The minister said this was largely directed at those in detention, but this year there has also been a drive to catch illegal immigrants. Raids on restaurants and taxi companies are not infrequent, Ms Milne said.

Many of the illegal immigrants are asylum seekers who had their applications rejected some years ago and were then forced to go underground or be deported.

Chinese applicants are the largest group of asylum seekers, Ms Milne said, with Falun Gong practitioners, underground church members and political dissidents the three most represented in that group.

Most of these have already paid huge fees, up to $400,000, to migration agents or travel agents, in an endeavour to have their applications heard. The money is usually from the sacrifices of families or friends from the mainland and remains a debt that has to be paid back.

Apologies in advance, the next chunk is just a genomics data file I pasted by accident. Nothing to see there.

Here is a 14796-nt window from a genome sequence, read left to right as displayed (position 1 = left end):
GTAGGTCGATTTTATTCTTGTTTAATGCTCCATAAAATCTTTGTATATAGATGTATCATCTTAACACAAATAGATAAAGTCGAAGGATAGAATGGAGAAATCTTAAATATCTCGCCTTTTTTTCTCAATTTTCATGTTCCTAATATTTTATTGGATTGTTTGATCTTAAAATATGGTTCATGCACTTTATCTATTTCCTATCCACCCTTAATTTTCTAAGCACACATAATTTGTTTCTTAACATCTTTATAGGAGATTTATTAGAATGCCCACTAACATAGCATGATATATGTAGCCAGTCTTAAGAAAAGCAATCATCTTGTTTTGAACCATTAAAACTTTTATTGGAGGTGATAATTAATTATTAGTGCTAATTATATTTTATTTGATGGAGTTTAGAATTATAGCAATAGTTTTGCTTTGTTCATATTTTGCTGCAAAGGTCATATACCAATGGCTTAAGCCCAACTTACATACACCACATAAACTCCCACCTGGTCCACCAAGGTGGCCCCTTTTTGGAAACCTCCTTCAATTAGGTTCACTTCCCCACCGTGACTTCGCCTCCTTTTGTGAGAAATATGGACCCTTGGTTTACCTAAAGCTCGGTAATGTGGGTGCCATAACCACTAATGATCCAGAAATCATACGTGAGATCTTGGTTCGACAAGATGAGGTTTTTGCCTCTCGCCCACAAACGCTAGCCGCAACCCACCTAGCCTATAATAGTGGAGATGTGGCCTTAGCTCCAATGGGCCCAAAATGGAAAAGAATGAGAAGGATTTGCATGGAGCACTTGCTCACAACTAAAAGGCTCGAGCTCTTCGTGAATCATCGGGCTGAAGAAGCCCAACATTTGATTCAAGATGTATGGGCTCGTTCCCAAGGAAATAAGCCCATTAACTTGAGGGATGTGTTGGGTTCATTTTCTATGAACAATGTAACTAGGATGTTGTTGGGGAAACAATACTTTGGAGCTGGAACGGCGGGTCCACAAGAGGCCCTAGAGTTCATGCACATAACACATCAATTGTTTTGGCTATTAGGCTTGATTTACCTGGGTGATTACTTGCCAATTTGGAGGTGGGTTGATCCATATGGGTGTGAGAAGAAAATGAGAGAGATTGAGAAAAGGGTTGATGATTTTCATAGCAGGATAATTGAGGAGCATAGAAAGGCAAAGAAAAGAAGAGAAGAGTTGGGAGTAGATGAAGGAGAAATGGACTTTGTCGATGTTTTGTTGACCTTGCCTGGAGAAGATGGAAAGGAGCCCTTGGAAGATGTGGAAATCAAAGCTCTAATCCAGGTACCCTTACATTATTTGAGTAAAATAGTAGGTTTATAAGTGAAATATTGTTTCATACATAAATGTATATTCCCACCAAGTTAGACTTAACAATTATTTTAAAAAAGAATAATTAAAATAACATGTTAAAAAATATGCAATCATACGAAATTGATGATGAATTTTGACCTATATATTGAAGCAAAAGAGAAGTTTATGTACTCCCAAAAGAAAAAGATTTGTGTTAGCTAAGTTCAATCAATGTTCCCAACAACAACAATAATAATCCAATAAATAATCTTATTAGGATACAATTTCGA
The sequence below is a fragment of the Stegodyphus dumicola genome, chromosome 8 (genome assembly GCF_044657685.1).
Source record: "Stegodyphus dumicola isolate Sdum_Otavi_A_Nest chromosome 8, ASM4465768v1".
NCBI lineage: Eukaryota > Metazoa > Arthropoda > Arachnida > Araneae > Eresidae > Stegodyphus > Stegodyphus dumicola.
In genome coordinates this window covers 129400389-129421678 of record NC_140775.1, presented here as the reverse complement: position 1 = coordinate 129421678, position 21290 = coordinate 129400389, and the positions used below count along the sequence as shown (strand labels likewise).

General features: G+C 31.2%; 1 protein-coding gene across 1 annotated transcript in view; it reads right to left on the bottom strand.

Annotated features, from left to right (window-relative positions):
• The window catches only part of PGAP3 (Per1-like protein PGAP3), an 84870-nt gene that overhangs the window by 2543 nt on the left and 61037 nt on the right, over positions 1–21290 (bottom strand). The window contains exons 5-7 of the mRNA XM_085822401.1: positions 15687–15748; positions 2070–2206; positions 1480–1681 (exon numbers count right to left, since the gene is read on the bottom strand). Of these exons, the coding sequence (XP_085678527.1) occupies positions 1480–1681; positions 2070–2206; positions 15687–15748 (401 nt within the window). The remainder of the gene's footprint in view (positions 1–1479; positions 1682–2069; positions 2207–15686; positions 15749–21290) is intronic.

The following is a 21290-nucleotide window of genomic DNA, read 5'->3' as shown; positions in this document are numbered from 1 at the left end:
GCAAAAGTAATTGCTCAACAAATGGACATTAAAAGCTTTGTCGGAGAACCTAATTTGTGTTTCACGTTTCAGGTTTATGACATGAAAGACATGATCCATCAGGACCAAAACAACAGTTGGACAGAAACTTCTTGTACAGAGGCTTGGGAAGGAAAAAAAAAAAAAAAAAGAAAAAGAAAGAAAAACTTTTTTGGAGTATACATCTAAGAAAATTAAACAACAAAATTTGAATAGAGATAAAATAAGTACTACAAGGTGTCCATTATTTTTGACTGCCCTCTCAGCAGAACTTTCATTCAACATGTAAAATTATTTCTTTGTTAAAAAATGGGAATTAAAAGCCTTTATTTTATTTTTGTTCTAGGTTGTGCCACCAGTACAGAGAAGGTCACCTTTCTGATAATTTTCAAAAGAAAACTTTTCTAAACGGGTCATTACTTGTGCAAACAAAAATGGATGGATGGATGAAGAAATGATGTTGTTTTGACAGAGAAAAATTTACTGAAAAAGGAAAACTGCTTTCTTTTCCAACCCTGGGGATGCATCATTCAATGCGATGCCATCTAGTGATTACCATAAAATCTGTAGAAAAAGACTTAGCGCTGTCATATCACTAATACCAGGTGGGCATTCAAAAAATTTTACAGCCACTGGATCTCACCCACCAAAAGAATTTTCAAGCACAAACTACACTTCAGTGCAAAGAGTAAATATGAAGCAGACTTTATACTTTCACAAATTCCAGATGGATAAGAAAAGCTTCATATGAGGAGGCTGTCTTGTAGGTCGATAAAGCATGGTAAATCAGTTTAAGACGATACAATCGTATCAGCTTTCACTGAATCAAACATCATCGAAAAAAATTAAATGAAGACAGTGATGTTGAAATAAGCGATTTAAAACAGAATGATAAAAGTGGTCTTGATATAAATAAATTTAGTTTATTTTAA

Ms Milne said the cases were usually long and complicated, but there seemed to be very little sympathy for those asylum seekers among immigration officials, she said.

“The fact they have been hiding for five or six years is the primary reason they have failed again.”

Sydney refugee advocate Geoff Gregory said many of those he has helped have been duped by “unscrupulous migration agents”.

To its credit, the Federal Government has made an effort to stamp out dodgy agents, but many of the recent cases are the result of agency bungling going back a decade.

Bad paper work, bad advice and very often total misrepresentation make it very difficult for non-English speaking asylum seekers to wend their way through the bureaucratic process, Mr Gregory said.